Most older people measure their personal worth by gauging how well they meet three goals — dependability, ability to maintain close family ties and self-sufficiency. Most do not want to reach out for help and want to do things independently proving themselves dependable and responsible The longer older people feel they can be counted on to take care of themselves, help their loved ones and stay connected to a family or community, the more likely they are to remain optimistic.
As a community we should recognise skills and successes. In order to honour our aged.
Being part of the community, instead of being kept apart from the community is important and part of the mission of CJSA. We look out for opportunities to recognise the significant part they can play in one’s life.
Record your elder’s stories capturing their history as well as interaction with children and grandchildren
Reinvent memories by sending notes on special days as well as phone calls at any time is always so appreciated.
We all benefit from spending time with old companions as well as making new friends — keeping in touch is a reason to get up .and get out and ensuring that our seniors are able to do this is beneficial for all.
Regular exercise improves circulation and keeps the endorphins (feel good hormones) coursing through the blood system to. Walking or even chair exercises are ideal.
Latent talents such as baking, writing or any hobby or past time. Computer lessons or any way to get people involved is good too.
CJSA programmes are all planned to enable our members to derive the most out of ageing. There are a variety of activities to sort the needs of all and there is no reason for anyone to be alone or lonely at any time during the week. An added bonus are our caring drivers who are available to transport anyone who no longer has their own transport. CJSA strives to honour and hold all our members at all time to ensure that while ageing is not an option, it is really possible to live a rich, full and significant life as one ages.
It is with great sadness that the CJSA family bids farewell to Social Worker Melanie van Emmeness and her husband William who are leaving South Africa to live with their son and his family in Connecticut, USA. Melanie has been instrumental in starting the West Coast Branch of CJSA and nurturing its maturing to a viable branch for the last 51/2 years. Special thanks and mention must also go to William who has always been there to support and assist Mel every step of the way. We will miss you both dearly and wish you all the happiness you deserve in your new home.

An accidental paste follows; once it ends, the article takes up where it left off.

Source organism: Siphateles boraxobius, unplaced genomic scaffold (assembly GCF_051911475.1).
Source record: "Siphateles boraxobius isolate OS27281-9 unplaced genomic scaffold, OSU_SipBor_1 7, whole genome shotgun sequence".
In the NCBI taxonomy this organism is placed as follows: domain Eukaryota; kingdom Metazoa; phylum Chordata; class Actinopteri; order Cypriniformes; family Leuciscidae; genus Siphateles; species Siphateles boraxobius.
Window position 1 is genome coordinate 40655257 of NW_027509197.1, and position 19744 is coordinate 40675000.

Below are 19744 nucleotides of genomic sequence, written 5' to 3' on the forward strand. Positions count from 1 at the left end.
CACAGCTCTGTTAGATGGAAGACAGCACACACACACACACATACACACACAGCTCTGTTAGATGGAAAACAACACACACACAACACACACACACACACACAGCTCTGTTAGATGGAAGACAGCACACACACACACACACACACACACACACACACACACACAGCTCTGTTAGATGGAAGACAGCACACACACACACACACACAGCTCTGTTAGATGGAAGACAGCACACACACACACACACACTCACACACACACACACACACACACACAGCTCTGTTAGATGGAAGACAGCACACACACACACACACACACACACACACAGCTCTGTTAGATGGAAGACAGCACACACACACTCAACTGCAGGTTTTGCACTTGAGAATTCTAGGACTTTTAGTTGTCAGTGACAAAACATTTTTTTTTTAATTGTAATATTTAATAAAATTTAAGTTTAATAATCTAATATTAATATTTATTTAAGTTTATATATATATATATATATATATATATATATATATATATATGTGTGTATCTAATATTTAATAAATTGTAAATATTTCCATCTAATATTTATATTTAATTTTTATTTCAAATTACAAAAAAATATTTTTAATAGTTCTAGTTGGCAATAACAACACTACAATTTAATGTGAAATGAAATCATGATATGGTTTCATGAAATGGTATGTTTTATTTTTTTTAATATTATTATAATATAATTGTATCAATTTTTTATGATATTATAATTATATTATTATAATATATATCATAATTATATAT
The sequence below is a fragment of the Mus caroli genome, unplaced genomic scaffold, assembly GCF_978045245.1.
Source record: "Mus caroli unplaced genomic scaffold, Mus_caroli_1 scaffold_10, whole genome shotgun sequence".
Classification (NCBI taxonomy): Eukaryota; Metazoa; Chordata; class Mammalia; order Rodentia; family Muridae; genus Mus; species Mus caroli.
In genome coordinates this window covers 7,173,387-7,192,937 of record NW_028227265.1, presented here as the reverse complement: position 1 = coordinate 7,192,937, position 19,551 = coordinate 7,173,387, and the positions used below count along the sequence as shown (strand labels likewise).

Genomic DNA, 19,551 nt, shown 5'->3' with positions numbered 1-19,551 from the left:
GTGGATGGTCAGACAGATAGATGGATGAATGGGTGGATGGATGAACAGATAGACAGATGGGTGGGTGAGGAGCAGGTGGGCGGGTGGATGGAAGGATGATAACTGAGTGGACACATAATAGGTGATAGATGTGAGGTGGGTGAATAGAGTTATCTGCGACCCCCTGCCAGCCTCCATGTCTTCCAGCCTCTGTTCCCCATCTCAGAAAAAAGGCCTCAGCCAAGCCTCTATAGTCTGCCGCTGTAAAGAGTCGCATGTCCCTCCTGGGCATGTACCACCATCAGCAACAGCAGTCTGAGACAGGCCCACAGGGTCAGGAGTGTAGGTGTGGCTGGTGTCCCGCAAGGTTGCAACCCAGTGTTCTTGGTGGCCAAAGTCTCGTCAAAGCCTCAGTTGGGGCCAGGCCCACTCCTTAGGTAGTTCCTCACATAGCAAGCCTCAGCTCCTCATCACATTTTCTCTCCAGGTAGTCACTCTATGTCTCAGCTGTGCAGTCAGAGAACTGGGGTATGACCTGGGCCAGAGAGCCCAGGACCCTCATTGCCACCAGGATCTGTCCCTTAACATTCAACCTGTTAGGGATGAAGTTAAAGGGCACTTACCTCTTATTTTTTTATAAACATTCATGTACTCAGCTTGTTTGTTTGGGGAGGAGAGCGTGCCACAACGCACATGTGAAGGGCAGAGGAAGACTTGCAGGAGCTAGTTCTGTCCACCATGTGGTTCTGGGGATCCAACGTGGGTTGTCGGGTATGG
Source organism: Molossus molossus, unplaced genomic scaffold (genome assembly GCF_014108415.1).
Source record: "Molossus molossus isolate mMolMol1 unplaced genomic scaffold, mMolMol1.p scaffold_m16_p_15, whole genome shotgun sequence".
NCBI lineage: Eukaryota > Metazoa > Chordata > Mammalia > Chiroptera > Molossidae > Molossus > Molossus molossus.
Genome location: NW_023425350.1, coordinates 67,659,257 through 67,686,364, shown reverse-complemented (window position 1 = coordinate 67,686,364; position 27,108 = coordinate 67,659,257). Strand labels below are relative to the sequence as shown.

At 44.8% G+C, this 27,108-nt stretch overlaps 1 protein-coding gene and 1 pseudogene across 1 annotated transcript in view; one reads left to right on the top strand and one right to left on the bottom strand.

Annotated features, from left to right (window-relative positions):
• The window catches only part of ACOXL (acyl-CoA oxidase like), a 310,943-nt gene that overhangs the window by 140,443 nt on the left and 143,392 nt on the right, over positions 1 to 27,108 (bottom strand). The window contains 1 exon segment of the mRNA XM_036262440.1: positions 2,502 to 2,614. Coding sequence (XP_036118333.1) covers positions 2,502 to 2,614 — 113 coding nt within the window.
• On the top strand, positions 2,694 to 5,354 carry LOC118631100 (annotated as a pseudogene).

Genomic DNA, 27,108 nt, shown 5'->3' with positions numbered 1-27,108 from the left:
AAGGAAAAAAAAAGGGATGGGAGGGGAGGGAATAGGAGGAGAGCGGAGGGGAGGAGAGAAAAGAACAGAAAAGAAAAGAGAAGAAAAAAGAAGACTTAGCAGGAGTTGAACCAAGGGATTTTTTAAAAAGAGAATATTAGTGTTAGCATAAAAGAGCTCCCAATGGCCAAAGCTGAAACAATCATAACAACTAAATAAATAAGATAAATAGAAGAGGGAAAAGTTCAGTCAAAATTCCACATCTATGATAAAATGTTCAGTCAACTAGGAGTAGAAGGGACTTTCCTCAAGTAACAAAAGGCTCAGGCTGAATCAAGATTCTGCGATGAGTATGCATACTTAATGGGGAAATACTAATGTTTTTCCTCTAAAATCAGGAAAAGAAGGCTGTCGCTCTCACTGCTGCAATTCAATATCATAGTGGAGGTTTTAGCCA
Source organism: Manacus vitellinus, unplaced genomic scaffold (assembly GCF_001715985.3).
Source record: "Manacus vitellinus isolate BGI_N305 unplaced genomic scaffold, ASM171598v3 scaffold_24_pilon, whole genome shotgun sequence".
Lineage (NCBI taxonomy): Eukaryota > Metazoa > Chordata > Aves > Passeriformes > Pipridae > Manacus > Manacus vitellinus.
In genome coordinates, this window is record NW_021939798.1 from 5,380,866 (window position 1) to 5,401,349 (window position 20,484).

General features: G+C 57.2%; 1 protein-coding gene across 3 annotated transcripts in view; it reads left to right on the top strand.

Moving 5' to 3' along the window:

Diana Sochen Executive Director
SOCIAL AND PERSONAL
Charlotte Berson — great granddaughter
Wolfie and Glickie Bloom — great granddaughter
Ettie Buch — great granddaughter
Reina Hurwitz— great granddaughter
Alan and Pauline Sevitz — granddaughter
Vivienne and Nigel Brooker — daughter
Steven and Jos Horwitz — son
Maureen and Roy Summerfield 60
Sonja Keschner — 90
Judith Resnick — 92
We extend our sincere condolences to our members those who have lost family members:
Rabbi Malcolm Mattitiani — father
Monique Nieuwenhys — grandmother
Seymour and Jocelyn Stoch — mother
We extend condolences to the family of members who have recently passed away
Rebbetzin Bertha Sherman
We welcome New Members to the CJSA family:
Special Events June
booking essential for all functions
Sea Point 18 June Rolene Miller, founder
of Mosaic R60
Milnerton 27 Dr Anastasia Tomson on
diversity and compassion R70
Wynberg 19 Stefanie Shulter of Two
Oceans Marathon R60
Southern Suburbs 3 Durbanville Ceramics
24 Boere Sjiek R40
Milnerton 4 Wheel at the Waterfront R85
25 Rupert Museum in
Sea Point 19 Big Wheel at the Waterfront
West Coast 18 District 6 Museum R30
Milnerton 7 June Gilad Stern speaks on ‘Is it
racist to think the Jews are the
chosen people?’ R10
Wynberg 12 Gilad Stern (topic above) R10
Sea Point 28 Gilad Stern (topic above) R10
SHABBAT SUPPER 21 June Shabbat Supper in Sea Point at our Centre R80 for members R100 non-members. Booking Essential
OT AZEY Sea Point. 2-4 September with special guest presenter Shane Baker from New York. Booking Essential.